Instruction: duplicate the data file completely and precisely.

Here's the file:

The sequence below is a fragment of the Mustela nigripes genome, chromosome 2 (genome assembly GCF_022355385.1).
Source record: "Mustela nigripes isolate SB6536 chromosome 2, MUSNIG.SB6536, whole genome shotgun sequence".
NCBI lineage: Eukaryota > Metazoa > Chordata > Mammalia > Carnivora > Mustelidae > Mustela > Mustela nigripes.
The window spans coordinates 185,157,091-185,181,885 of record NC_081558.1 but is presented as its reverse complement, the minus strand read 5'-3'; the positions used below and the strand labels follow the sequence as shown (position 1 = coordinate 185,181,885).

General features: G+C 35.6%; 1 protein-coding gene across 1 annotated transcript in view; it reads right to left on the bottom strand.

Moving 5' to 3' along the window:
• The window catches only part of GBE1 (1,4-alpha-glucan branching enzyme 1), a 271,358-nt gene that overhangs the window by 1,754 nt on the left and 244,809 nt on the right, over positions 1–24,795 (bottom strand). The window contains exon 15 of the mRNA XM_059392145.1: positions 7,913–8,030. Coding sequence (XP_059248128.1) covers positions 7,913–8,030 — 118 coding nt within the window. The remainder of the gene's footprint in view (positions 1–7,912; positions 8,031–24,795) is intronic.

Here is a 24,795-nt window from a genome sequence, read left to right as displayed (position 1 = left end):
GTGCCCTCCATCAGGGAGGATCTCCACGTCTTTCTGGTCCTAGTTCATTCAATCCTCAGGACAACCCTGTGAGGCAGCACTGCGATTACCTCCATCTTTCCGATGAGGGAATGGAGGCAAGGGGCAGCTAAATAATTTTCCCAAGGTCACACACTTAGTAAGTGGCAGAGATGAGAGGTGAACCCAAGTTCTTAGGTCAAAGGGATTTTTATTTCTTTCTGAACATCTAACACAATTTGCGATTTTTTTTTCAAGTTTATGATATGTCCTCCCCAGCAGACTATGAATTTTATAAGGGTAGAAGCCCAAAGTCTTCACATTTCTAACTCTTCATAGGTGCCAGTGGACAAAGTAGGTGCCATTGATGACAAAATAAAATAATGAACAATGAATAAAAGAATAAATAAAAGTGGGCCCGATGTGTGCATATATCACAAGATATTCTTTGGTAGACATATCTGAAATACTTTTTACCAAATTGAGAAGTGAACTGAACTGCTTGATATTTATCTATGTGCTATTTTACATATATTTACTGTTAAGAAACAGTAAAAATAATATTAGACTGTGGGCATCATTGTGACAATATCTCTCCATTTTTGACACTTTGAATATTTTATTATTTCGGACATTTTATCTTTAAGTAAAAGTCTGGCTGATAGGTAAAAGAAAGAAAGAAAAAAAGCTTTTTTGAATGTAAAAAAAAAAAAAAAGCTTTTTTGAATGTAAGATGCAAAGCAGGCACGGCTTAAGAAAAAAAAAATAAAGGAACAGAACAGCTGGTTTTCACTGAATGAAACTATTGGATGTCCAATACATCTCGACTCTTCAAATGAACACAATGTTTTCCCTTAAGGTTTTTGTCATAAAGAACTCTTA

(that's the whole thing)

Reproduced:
The sequence below is a fragment of the Mustela nigripes genome, chromosome 2 (genome assembly GCF_022355385.1).
Source record: "Mustela nigripes isolate SB6536 chromosome 2, MUSNIG.SB6536, whole genome shotgun sequence".
NCBI lineage: Eukaryota > Metazoa > Chordata > Mammalia > Carnivora > Mustelidae > Mustela > Mustela nigripes.
The window spans coordinates 185,157,091-185,181,885 of record NC_081558.1 but is presented as its reverse complement, the minus strand read 5'-3'; the positions used below and the strand labels follow the sequence as shown (position 1 = coordinate 185,181,885).

General features: G+C 35.6%; 1 protein-coding gene across 1 annotated transcript in view; it reads right to left on the bottom strand.

Moving 5' to 3' along the window:
• The window catches only part of GBE1 (1,4-alpha-glucan branching enzyme 1), a 271,358-nt gene that overhangs the window by 1,754 nt on the left and 244,809 nt on the right, over positions 1–24,795 (bottom strand). The window contains exon 15 of the mRNA XM_059392145.1: positions 7,913–8,030. Coding sequence (XP_059248128.1) covers positions 7,913–8,030 — 118 coding nt within the window. The remainder of the gene's footprint in view (positions 1–7,912; positions 8,031–24,795) is intronic.

Here is a 24,795-nt window from a genome sequence, read left to right as displayed (position 1 = left end):
GTGCCCTCCATCAGGGAGGATCTCCACGTCTTTCTGGTCCTAGTTCATTCAATCCTCAGGACAACCCTGTGAGGCAGCACTGCGATTACCTCCATCTTTCCGATGAGGGAATGGAGGCAAGGGGCAGCTAAATAATTTTCCCAAGGTCACACACTTAGTAAGTGGCAGAGATGAGAGGTGAACCCAAGTTCTTAGGTCAAAGGGATTTTTATTTCTTTCTGAACATCTAACACAATTTGCGATTTTTTTTTCAAGTTTATGATATGTCCTCCCCAGCAGACTATGAATTTTATAAGGGTAGAAGCCCAAAGTCTTCACATTTCTAACTCTTCATAGGTGCCAGTGGACAAAGTAGGTGCCATTGATGACAAAATAAAATAATGAACAATGAATAAAAGAATAAATAAAAGTGGGCCCGATGTGTGCATATATCACAAGATATTCTTTGGTAGACATATCTGAAATACTTTTTACCAAATTGAGAAGTGAACTGAACTGCTTGATATTTATCTATGTGCTATTTTACATATATTTACTGTTAAGAAACAGTAAAAATAATATTAGACTGTGGGCATCATTGTGACAATATCTCTCCATTTTTGACACTTTGAATATTTTATTATTTCGGACATTTTATCTTTAAGTAAAAGTCTGGCTGATAGGTAAAAGAAAGAAAGAAAAAAAGCTTTTTTGAATGTAAAAAAAAAAAAAAAGCTTTTTTGAATGTAAGATGCAAAGCAGGCACGGCTTAAGAAAAAAAAAATAAAGGAACAGAACAGCTGGTTTTCACTGAATGAAACTATTGGATGTCCAATACATCTCGACTCTTCAAATGAACACAATGTTTTCCCTTAAGGTTTTTGTCATAAAGAACTCTTA